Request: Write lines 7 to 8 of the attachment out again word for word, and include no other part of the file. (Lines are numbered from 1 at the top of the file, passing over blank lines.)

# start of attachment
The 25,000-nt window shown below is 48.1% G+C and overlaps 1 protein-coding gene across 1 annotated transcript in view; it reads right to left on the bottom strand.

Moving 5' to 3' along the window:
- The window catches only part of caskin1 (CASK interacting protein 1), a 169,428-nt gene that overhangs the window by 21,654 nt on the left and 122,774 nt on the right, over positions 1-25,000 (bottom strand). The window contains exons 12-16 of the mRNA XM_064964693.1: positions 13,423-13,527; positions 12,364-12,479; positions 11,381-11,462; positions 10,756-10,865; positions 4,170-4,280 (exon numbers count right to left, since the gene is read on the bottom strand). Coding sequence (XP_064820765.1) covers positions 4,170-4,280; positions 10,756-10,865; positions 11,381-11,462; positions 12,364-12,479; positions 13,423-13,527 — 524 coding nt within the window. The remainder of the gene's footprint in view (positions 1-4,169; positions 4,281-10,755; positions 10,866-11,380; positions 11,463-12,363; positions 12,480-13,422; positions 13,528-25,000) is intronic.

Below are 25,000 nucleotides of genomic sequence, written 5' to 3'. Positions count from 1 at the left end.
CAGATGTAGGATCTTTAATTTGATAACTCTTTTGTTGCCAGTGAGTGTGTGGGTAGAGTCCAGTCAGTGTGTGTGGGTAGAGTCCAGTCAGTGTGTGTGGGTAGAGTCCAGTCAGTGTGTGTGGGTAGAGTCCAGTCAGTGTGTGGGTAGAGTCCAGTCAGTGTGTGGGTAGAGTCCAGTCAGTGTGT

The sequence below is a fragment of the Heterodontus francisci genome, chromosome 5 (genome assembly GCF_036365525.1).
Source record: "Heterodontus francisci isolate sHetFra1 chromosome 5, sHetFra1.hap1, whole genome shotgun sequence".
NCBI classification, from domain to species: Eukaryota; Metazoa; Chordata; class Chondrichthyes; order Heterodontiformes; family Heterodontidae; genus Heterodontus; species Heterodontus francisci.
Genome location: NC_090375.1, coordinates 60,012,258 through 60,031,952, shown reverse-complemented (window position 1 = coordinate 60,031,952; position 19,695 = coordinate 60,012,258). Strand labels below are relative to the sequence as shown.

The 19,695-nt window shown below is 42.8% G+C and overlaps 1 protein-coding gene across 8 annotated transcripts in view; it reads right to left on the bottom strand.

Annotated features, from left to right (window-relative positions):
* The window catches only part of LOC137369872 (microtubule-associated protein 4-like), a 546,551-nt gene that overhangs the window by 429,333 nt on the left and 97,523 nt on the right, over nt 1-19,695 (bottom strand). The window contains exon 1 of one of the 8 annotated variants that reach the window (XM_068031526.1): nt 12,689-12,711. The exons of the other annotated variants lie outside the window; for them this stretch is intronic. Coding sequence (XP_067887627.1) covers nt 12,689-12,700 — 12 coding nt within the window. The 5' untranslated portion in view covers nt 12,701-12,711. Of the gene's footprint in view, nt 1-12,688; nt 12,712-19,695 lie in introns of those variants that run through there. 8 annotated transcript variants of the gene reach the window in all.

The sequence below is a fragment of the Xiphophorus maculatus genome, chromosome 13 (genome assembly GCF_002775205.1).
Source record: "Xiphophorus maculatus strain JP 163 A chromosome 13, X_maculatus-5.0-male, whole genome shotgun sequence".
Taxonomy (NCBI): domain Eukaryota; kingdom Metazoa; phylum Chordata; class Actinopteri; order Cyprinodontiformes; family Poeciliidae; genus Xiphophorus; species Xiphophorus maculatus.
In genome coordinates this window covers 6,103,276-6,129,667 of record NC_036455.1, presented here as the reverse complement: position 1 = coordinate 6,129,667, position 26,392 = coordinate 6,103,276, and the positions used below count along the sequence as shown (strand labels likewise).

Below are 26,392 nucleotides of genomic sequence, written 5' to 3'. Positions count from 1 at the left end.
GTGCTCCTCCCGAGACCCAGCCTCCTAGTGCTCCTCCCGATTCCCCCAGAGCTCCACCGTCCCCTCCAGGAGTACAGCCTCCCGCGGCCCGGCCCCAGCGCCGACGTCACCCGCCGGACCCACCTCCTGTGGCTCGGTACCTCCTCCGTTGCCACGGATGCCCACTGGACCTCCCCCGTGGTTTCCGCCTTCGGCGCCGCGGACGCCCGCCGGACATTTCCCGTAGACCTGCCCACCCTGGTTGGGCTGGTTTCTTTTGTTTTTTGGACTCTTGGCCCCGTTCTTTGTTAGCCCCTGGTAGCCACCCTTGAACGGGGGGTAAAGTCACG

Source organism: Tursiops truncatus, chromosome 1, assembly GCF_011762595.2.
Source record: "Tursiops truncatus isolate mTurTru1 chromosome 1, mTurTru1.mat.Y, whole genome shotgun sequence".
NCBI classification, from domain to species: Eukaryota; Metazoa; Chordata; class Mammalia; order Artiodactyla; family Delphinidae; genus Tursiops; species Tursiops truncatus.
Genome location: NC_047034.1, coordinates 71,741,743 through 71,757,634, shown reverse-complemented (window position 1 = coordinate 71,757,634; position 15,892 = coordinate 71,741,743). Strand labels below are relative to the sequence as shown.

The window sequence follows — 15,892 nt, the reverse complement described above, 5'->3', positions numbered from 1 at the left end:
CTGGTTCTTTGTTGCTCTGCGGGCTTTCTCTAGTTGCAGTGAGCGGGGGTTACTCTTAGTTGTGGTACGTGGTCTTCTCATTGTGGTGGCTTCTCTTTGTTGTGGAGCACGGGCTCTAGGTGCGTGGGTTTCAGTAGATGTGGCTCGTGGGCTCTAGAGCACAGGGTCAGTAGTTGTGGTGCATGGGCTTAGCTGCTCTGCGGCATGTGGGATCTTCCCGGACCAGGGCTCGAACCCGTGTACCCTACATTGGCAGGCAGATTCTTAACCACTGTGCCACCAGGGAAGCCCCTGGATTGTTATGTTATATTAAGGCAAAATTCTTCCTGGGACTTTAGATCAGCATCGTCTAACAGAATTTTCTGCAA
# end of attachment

Source record: "Heterodontus francisci isolate sHetFra1 chromosome 5, sHetFra1.hap1, whole genome shotgun sequence".
NCBI classification, from domain to species: Eukaryota; Metazoa; Chordata; class Chondrichthyes; order Heterodontiformes; family Heterodontidae; genus Heterodontus; species Heterodontus francisci.